Jordan A.S.,University of Melbourne |
Jordan A.S.,Institute for Breathing and Sleep |
Cori J.M.,University of Melbourne |
Cori J.M.,Institute for Breathing and Sleep |
And 11 more authors.
Sleep | Year: 2015
Study Objectives: To compare changes in end-tidal CO2, genioglossus muscle activity and upper airway resistance following tone-induced arousal and the return to sleep in healthy individuals with small and large ventilatory responses to arousal.Design: Observational study.Setting: Two sleep physiology laboratories.Patients or Participants: 35 men and 25 women with no medical or sleep disorders.Interventions: Auditory tones to induce 3-s to 15-s cortical arousals from sleep.Measurements and Results: During arousal from sleep, subjects with large ventilatory responses to arousal had higher ventilation (by analytical design) and tidal volume, and more marked reductions in the partial pressure of end-tidal CO2 compared to subjects with small ventilatory responses to arousal. However, following the return to sleep, ventilation, genioglossus muscle activity, and upper airway resistance did not differ between high and low ventilatory response groups (Breath 1 on return to sleep: ventilation 6.7 ± 0.4 and 5.5 ± 0.3 L/min, peak genioglossus activity 3.4% ± 1.0% and 4.8% ± 1.0% maximum, upper airway resistance 4.7 ± 0.7 and 5.5 ± 1.0 cm H2O/L/s, respectively). Furthermore, dilator muscle activity did not fall below the pre-arousal sleeping level and upper airway resistance did not rise above the pre-arousal sleeping level in either group for 10 breaths following the return to sleep.Conclusions: Regardless of the magnitude of the ventilatory response to arousal from sleep and subsequent reduction in PETCO2, healthy individuals did not develop reduced dilator muscle activity nor increased upper airway resistance, indicative of partial airway collapse, on the return to sleep. These findings challenge the commonly stated notion that arousals predispose to upper airway obstruction.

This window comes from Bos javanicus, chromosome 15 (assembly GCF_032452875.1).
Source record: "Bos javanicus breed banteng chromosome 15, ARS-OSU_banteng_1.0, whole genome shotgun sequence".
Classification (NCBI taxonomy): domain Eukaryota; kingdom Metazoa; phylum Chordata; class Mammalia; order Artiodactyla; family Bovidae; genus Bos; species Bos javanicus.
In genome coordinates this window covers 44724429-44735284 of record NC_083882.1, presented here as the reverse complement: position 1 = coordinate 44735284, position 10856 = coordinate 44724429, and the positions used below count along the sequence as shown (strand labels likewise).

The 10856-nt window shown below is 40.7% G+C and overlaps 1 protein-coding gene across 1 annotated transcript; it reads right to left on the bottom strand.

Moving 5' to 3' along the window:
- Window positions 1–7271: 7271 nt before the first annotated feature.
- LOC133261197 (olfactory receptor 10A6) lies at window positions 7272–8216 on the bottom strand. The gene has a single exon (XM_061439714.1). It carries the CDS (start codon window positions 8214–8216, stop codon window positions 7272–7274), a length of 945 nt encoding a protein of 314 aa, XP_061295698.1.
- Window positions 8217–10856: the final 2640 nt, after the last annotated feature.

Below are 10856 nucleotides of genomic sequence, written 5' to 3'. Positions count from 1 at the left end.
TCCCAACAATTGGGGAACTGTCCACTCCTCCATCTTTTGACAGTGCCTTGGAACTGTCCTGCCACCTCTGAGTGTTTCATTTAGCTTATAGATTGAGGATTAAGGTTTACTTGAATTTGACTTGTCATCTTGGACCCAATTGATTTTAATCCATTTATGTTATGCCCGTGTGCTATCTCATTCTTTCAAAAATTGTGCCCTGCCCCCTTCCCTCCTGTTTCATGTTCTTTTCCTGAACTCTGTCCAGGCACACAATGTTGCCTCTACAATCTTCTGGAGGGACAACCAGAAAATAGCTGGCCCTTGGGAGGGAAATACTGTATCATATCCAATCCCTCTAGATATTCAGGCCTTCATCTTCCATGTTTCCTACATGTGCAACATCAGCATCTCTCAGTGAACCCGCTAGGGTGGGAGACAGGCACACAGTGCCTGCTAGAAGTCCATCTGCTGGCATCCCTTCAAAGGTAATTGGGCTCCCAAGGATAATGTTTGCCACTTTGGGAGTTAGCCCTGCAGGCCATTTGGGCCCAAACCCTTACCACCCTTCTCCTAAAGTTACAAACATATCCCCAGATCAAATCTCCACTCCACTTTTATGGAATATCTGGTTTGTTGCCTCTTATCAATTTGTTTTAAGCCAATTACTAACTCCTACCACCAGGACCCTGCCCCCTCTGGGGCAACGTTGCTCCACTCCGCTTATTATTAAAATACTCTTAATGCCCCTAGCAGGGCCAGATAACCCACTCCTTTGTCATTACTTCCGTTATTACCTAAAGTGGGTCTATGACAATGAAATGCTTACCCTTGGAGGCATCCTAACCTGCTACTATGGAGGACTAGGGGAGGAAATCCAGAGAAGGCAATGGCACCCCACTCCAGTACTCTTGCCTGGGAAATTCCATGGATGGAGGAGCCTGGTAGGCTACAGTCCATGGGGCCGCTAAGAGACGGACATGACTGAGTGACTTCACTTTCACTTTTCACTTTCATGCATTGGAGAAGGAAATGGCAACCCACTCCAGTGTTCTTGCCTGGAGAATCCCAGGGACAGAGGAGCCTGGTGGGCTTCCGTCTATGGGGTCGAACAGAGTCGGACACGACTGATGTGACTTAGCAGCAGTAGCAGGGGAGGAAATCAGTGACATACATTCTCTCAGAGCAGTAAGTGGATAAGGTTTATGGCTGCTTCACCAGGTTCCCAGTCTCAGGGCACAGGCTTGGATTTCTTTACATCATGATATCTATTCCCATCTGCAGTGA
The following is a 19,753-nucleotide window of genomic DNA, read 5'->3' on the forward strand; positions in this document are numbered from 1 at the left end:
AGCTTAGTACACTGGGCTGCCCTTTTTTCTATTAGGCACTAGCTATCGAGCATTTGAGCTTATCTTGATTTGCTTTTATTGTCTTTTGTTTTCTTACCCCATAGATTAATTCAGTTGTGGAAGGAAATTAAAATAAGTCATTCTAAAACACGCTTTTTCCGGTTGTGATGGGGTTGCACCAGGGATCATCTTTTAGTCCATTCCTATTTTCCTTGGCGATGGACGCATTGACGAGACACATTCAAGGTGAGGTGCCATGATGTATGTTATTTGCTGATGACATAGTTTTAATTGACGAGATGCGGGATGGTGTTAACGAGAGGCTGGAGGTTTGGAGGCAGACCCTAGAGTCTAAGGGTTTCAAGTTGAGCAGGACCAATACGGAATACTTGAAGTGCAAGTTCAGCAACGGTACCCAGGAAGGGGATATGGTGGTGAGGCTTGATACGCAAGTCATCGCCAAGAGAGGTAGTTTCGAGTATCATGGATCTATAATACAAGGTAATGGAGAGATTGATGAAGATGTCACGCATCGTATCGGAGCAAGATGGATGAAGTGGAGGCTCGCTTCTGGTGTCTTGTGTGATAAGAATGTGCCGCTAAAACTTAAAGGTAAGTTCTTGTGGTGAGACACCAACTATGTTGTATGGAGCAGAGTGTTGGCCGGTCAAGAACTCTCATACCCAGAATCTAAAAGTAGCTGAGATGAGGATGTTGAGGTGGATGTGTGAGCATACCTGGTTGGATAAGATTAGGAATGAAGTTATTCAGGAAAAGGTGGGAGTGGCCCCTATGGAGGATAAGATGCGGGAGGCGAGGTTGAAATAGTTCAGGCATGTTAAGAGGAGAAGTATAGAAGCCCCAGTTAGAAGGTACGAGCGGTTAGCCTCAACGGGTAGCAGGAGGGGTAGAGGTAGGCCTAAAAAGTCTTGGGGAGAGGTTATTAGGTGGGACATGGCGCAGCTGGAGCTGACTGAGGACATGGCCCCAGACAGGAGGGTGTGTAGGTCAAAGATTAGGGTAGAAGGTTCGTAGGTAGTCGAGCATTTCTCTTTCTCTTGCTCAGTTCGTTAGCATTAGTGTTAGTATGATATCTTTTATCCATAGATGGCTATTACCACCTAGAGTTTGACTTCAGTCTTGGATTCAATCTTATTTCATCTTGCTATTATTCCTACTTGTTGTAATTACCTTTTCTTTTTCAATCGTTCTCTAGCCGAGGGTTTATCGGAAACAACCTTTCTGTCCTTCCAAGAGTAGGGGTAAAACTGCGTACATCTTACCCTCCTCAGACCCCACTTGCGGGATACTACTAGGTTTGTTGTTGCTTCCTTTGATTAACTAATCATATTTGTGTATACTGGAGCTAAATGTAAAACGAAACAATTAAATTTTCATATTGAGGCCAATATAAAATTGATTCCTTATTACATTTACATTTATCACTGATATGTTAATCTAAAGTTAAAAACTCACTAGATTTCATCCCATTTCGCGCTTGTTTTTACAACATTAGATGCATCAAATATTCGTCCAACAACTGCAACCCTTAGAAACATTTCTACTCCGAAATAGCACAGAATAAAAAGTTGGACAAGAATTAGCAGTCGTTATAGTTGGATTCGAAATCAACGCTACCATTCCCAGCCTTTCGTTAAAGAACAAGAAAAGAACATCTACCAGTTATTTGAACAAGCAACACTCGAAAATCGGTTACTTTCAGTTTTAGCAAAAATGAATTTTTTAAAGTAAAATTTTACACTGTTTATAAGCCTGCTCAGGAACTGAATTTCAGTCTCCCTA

PubMed | Adelaide Institute for Sleep Health, University of Zürich, University College Dublin, Rochester College and 3 more.
Type: | Journal: Nature reviews. Disease primers | Year: 2016
Obstructive sleep apnoea syndrome (OSAS) is a common clinical condition in which the throat narrows or collapses repeatedly during sleep, causing obstructive sleep apnoea events. The syndrome is particularly prevalent in middle-aged and older adults. The mechanism by which the upper airway collapses is not fully understood but is multifactorial and includes obesity, craniofacial changes, alteration in upper airway muscle function, pharyngeal neuropathy and fluid shift towards the neck. The direct consequences of the collapse are intermittent hypoxia and hypercapnia, recurrent arousals and increase in respiratory efforts, leading to secondary sympathetic activation, oxidative stress and systemic inflammation. Excessive daytime sleepiness is a burden for the majority of patients. OSAS is also associated with cardiovascular co-morbidities, including hypertension, arrhythmias, stroke, coronary heart disease, atherosclerosis and overall increased cardiovascular mortality, as well as metabolic dysfunction. Whether treating sleep apnoea can fully reverse its chronic consequences remains to be established in adequately designed studies. Continuous positive airway pressure (CPAP) is the primary treatment modality in patients with severe OSAS, whereas oral appliances are also widely used in mild to moderate forms. Finally, combining different treatment modalities such as CPAP and weight control is beneficial, but need to be evaluated in randomized controlled trials. For an illustrated summary of this Primer, visit: http://go.nature.com/Lwc6te.